# All Random Factors Design

Expected Mean Square (EMS) is utilized to determine the correct analysis statistics. In this example, the rules in developing the EMS Table are explained using three random factors, A, B, and C. A model consisting of three factors, A, B, and C is written as in Equation 3. Note. Where everything follows the usual notations such as “a” is the number of levels of the factor “A.” Alpha (α) is the effect due to the factor A and “i” indicates the ith level of factor A.

Equation 4

While the variance for the random factor/effect is written as the sigma square with the associated subscript, the mean sum of square is used as the variance for the fixed effect factor. For example, the variance for A is written as # EMS Rule #1

Write all of the factors, factor types, levels, replications, factorial effects, their variances, and subscripts as in the table below. # EMS Rule #2

Insert the level/replication if the row subscript(s) does not contain the column subscript. # EMS Rule #3

Insert a “1” if the row subscript(s) contains the column subscript but dead (nested). [Replicates are always nested within the treatment combinations (=(ijk)l). B(A) notation is used when B is nested in A.] # EMS Rule #4

### Unrestricted Model

(Fixed and random factors mixed interaction term is assumed random)

If the row subscript(s) contains the column subscript, insert a

1. “0” when both subscripts are fixed

2. “1” when at least one subscript is random

### Restricted Model

(Fixed and random factors mixed interaction term is NOT assumed random)

If the row subscript(s) contains the column subscript, insert a

1. “0” when the column subscript is fixed

2. “1” when the column subscript is random

*For a random effect model (ANOVA Model II), there is no mixed interaction (fixed and random) term. Therefore, no restriction is necessary and by default, it is an unrestricted model. # EMS Rule #5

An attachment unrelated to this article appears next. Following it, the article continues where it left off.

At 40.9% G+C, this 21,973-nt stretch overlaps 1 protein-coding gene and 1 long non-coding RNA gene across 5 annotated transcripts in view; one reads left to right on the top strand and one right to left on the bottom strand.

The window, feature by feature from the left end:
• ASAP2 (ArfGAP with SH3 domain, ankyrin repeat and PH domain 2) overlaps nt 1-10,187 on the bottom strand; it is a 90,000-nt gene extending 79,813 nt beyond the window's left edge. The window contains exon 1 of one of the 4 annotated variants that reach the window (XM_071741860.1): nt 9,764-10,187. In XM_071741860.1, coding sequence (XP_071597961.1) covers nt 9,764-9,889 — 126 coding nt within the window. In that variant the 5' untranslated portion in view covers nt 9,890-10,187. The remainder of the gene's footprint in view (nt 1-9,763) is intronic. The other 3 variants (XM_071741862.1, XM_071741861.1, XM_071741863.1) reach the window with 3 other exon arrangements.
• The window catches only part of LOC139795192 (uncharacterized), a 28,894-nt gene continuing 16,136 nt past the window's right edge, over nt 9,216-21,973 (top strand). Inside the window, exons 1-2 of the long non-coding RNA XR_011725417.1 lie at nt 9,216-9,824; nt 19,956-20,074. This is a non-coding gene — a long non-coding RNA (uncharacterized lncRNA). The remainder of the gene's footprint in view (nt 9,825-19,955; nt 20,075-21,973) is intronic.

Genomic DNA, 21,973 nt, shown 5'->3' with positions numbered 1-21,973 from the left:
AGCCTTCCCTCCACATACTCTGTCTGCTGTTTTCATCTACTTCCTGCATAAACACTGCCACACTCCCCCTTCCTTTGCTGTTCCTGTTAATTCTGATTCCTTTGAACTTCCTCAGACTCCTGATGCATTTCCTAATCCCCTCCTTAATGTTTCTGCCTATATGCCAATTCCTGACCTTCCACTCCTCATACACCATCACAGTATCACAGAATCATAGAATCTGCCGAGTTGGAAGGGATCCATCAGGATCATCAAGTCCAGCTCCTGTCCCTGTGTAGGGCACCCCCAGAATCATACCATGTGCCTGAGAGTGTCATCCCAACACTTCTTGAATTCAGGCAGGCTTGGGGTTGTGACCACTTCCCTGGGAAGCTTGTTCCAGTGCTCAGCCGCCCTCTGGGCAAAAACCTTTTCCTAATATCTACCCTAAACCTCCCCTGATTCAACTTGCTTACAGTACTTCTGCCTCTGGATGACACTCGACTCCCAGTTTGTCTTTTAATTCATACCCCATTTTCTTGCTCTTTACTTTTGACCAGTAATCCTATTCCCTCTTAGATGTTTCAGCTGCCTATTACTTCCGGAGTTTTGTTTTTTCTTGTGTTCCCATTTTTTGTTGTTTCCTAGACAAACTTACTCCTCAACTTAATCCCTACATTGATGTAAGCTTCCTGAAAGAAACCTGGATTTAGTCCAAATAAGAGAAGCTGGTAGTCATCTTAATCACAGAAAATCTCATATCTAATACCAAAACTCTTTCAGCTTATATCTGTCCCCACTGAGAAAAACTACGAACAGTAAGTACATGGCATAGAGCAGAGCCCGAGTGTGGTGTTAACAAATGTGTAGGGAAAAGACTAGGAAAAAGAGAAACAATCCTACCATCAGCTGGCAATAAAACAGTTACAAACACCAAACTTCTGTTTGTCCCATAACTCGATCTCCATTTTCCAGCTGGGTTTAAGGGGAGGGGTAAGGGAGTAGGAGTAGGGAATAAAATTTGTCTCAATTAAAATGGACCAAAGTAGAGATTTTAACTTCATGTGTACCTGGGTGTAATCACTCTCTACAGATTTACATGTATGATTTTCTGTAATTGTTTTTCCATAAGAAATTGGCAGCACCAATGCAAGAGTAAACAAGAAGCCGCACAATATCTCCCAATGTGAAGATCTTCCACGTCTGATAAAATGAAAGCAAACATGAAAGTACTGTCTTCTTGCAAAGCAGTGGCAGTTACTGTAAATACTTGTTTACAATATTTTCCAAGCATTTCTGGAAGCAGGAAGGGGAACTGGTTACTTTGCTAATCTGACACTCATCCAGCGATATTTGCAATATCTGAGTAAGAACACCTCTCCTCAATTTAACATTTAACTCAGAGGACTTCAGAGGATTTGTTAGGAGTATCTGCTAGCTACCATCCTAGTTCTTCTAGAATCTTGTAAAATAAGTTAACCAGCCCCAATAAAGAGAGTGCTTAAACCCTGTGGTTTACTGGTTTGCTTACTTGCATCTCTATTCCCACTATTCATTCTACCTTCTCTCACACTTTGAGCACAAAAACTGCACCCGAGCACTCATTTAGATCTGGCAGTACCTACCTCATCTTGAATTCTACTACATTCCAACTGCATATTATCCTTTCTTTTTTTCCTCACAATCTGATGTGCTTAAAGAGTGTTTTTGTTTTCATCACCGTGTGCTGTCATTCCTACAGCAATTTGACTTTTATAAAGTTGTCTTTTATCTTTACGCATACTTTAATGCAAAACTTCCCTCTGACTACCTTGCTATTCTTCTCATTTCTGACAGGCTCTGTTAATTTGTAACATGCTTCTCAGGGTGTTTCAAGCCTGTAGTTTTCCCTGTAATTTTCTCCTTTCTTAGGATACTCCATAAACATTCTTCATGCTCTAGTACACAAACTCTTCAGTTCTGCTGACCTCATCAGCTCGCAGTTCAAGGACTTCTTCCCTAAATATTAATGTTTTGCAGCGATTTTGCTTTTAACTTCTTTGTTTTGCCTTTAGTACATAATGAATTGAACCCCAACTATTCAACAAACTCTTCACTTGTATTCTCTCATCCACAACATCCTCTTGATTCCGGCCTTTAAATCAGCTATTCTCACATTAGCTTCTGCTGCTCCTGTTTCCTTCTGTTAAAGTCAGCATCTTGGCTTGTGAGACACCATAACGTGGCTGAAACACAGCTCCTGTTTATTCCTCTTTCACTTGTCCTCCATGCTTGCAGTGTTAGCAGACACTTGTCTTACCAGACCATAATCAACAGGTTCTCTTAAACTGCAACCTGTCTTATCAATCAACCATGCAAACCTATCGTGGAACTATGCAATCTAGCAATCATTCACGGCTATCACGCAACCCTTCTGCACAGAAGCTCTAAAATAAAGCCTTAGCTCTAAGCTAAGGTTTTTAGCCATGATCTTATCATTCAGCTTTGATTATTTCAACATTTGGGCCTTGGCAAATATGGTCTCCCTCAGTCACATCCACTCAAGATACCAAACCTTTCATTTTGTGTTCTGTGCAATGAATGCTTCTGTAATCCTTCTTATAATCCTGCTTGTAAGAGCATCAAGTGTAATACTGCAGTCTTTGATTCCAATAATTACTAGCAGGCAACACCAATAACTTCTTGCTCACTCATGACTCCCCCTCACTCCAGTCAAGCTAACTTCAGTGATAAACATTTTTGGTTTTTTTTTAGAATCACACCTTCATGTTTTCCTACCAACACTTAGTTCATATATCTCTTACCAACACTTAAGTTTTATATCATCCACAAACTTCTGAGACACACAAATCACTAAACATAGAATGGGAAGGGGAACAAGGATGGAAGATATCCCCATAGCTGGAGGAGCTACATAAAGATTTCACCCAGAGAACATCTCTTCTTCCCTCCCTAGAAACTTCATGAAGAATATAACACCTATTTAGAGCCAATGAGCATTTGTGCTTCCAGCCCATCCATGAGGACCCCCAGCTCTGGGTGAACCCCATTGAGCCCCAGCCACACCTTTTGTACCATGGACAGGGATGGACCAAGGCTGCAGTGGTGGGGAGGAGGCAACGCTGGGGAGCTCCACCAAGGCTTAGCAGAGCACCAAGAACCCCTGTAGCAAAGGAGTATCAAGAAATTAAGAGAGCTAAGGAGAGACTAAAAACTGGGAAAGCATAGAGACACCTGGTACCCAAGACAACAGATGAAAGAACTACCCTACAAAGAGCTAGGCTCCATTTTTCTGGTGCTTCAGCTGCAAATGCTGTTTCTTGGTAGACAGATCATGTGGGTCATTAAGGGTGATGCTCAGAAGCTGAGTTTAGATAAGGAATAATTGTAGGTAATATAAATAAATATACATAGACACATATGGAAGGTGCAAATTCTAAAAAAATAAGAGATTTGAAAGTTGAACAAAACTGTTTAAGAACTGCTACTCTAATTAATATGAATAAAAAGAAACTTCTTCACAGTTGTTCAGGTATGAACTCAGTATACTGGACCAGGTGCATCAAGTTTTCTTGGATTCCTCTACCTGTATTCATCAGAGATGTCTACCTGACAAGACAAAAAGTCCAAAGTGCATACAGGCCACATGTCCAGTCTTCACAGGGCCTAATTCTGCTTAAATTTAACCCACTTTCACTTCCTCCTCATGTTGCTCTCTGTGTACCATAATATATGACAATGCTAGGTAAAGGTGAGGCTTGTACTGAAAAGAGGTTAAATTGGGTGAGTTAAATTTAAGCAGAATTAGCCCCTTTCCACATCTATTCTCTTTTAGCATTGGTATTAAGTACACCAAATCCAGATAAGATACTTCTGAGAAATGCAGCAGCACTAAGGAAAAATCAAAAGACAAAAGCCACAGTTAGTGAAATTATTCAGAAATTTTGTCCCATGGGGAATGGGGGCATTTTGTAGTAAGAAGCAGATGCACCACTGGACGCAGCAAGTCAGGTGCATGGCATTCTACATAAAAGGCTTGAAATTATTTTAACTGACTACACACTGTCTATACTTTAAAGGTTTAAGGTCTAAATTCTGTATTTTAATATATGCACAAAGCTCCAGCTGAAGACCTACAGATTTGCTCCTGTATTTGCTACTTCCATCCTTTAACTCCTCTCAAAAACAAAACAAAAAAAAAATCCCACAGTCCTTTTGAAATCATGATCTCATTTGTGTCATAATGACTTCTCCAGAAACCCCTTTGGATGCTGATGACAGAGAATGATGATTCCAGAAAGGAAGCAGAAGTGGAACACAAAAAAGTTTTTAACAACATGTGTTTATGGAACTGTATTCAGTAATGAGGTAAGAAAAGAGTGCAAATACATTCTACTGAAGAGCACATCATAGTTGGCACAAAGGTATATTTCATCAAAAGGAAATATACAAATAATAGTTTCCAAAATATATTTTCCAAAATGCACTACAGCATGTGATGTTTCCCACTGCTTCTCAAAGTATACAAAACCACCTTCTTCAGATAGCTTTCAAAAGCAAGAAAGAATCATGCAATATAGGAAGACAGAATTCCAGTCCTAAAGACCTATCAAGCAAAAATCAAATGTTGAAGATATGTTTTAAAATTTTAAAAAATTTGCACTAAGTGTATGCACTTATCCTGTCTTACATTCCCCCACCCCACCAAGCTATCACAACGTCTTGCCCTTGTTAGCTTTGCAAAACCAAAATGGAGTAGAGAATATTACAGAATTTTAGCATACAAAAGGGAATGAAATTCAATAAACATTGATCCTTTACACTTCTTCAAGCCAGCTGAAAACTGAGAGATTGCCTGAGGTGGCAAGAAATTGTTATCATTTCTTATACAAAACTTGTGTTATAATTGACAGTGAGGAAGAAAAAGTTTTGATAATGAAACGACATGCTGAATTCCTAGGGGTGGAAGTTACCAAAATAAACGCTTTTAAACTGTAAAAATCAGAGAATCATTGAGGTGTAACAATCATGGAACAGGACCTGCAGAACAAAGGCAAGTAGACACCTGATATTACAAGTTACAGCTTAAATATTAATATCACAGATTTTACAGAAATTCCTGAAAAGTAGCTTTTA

1. Hide/mask/delete the column (s) for which the EMS is to be determined. For example, to find the Expected Mean Square, EMS for C, the C column is hidden/masked.

2. In the Expected Mean Square column, write the results by multiplying all the inserted values in a row and the associated variance of that row. For example, the Expected Mean Square Component for C effect can be found as  # EMS Rule #6

Add only the components which contain the C factor to find the EMS for C. For example, A row does not contain C. Therefore, A should NOT be added to find the EMS for C. However, C, BC, AC, ABC and the Error rows contain C. Therefore, C, BC, AC, ABC and the Error rows are added to find the Expected Mean Square for C. Similarly, EMS for all other effects can be determined (Table 2). The correct divisor for the F-Statistics is the random error associated with the expected mean square for the respective effect (Table 2).

Table 2

The EMS Table for A, B, and C Random Effect Model.